October 25, 2023
“PMI day threw up some surprises yesterday but, overall, reconfirmed the big picture that has shaped the currency markets since the early summer: US economic resilience driving a growth advantage versus a stagnating European economy. This narrative is set for a further test on Thursday with the US Q3 GDP print.”
Tim Hallinan – Trading Director
In a letter at an annual dinner of the National Committee on United States-China Relations in New York, Chinese President Xi Jinping expressed China’s willingness to cooperate with the United States and manage their differences while working together to address global challenges. He emphasised the importance of establishing the right way of getting along between the two countries, which he sees as crucial for the world.
On Tuesday, Britain decided to scrap a decade-old cap on banker bonuses that it had inherited from the EU. This move signals a clear divergence in post-Brexit financial rules between the UK and the EU. The bonus cap was introduced by the EU in 2014 to prevent excessive risk-taking and behaviour that contributed to the 2008 global financial crisis. Most bankers affected by the cap are based in London, and the Bank of England has argued that the cap has led to higher fixed salaries as a way to circumvent it.
Sterling has stabilised this morning after a sharp PMI-led decline yesterday. Private sector economic activity remained in a stable and modest decline this month, with the services PMI falling slightly to 49.2 from 49.4 in September. According to the report, this signifies an approximate 0.1% quarterly decline in GDP, indicating that a mild technical recession is well within the realms of possibility – this will further bolster the case for a Bank of England rate pause when the Monetary Policy Committee convenes next week. A material growth advantage to the eurozone is beginning to appear in the PMI surveys, which initially gave a lift to GBP/EUR yesterday, although the gains were quickly erased in the afternoon. With the UK macroeconomic calendar relatively bare for the rest of the week, investors will continue to digest the economic picture painted by the most recent data releases ahead of next Thursday’s policy decision.
The euro is trading flat against most major currencies this morning, after yesterday’s underperforming business activity wiped out gains driven by falling Treasury yields on Monday. The composite PMI measure fell to a 35-month low and, excluding pandemic months, signalled the steepest decline in activity since 2013. The eurozone economic growth outlook appears to be going from bad to worse, although, with euro weakness seemingly limited at the moment, a sharper recession would likely be required to push towards parity through the growth channel. The ECB Bank Lending Survey indicated that higher borrowing costs and weakening growth have seen bank credit standards tighten in Q3, with more tightening expected in 2024, suggesting that the ECB’s rate hikes translating into a substantial impact on the real economy. On the diary this morning, the German business climate slightly improved on the previous month, and private loans grew less than expected.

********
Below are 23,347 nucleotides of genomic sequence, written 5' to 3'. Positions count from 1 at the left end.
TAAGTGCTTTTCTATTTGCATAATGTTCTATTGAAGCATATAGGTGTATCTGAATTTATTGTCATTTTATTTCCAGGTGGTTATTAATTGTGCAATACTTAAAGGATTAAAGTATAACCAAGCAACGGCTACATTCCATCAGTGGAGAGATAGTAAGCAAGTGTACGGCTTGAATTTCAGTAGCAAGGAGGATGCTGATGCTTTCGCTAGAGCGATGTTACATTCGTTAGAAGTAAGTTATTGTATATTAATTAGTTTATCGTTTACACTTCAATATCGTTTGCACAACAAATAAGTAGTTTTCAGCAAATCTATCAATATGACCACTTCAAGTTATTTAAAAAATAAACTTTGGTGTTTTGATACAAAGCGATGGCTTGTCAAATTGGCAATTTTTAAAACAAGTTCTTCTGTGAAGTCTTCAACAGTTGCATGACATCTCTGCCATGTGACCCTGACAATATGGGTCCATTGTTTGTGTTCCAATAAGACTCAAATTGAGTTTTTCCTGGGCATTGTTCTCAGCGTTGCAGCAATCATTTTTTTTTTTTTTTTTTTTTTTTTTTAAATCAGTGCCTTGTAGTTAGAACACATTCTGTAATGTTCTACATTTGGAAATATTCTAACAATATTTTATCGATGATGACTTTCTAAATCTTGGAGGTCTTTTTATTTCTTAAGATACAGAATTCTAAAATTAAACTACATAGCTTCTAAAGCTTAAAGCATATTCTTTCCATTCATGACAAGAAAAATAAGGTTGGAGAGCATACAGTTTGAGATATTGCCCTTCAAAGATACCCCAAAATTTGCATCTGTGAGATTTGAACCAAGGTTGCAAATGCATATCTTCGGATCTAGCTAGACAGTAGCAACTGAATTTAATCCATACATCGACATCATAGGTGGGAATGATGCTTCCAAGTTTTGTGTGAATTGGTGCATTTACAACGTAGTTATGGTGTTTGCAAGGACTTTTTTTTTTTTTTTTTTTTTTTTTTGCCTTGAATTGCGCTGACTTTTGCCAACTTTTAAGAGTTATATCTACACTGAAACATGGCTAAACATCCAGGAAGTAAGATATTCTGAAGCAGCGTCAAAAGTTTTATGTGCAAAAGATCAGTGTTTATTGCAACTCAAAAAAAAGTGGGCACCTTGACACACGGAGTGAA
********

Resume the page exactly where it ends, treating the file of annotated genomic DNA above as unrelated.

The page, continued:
On the other side of the Atlantic, consensus-beating private sector activity further widened the US growth advantage yesterday, trimming most of the losses associated with a downturn in bond yields earlier in the week. The US figures starkly contrasted with those in Europe, where a reacceleration tipped the flash PMIs into marginal expansion from a stagnant outlook in September. The PMIs have actually been among the most pessimistic economic indicators for the US recently, but this positive print provides further support to the US economic resilience narrative and soft-landing hopes that have underpinned the higher-for-longer view and dollar strength. Today, investors can expect new home sales and crude inventories data ahead of the advance Q3 GDP read tomorrow, which is now expected at 4.5% annualised.
Nasdaq 100 Index futures declined as tech giants Microsoft Corp. and Alphabet Inc. reported mixed earnings results. Oil prices fell for the fourth consecutive day amid diplomatic efforts to stabilise the situation in the Middle East. Nasdaq futures dropped 0.7%, and European stock benchmarks also showed weakness. Meanwhile, Treasuries and the U.S. dollar remained relatively stable, and Bitcoin traded above $34,000. In Asia, stocks rose after the Chinese government increased support for its economy and stock trading, with the Hang Seng Tech Index gaining 2.2%.
Main Economic Data/Central Banks/Government (All Times CET)
8:00 a.m.: Sweden Sept. PPI
10:00 a.m.: Germany Oct. IFO Business Climate, Expectations
1:00 p.m.: US MBA Mortgage Applications
1:30 p.m.: Riksbank’s Jansson speaks
4:00 p.m.: US Sept. New Home Sales
Earnings include Meta, IBM, Boeing, T-Mobile